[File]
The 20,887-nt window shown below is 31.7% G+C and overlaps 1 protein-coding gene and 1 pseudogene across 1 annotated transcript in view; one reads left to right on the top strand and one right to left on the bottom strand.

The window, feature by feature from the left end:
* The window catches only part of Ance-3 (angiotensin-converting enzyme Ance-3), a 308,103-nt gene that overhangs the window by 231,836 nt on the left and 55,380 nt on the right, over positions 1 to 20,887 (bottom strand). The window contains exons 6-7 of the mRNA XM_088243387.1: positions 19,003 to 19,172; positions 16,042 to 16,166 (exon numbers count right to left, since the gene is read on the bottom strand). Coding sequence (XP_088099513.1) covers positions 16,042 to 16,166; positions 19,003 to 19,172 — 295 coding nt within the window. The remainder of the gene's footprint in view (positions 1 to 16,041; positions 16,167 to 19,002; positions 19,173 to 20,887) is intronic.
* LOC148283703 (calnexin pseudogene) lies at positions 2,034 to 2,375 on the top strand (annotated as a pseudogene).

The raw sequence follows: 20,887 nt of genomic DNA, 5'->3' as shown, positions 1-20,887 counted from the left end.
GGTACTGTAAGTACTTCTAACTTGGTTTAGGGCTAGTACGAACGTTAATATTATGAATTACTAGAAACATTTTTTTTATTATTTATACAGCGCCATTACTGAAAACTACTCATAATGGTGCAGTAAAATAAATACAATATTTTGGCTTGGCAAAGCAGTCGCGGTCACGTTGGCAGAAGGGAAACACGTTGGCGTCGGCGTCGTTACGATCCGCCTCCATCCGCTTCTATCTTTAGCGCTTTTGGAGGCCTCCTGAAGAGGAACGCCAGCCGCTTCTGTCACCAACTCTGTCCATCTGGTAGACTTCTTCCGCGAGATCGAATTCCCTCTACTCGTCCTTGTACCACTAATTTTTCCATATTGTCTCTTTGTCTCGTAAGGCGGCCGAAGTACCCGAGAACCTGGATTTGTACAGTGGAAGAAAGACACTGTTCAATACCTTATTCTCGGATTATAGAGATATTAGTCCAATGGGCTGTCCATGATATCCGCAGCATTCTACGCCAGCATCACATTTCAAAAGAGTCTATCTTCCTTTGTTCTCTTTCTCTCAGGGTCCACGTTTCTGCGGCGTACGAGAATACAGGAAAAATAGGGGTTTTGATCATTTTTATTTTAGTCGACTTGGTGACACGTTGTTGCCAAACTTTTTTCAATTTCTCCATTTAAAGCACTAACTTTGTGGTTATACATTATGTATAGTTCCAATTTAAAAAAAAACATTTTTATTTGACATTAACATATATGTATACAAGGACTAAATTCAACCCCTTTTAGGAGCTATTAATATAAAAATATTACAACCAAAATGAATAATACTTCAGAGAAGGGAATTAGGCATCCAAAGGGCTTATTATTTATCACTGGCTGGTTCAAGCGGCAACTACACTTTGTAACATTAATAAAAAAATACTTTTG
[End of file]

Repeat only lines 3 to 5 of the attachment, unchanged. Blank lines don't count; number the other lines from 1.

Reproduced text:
* The window catches only part of Ance-3 (angiotensin-converting enzyme Ance-3), a 308,103-nt gene that overhangs the window by 231,836 nt on the left and 55,380 nt on the right, over positions 1 to 20,887 (bottom strand). The window contains exons 6-7 of the mRNA XM_088243387.1: positions 19,003 to 19,172; positions 16,042 to 16,166 (exon numbers count right to left, since the gene is read on the bottom strand). Coding sequence (XP_088099513.1) covers positions 16,042 to 16,166; positions 19,003 to 19,172 — 295 coding nt within the window. The remainder of the gene's footprint in view (positions 1 to 16,041; positions 16,167 to 19,002; positions 19,173 to 20,887) is intronic.
* LOC148283703 (calnexin pseudogene) lies at positions 2,034 to 2,375 on the top strand (annotated as a pseudogene).

The raw sequence follows: 20,887 nt of genomic DNA, 5'->3' as shown, positions 1-20,887 counted from the left end.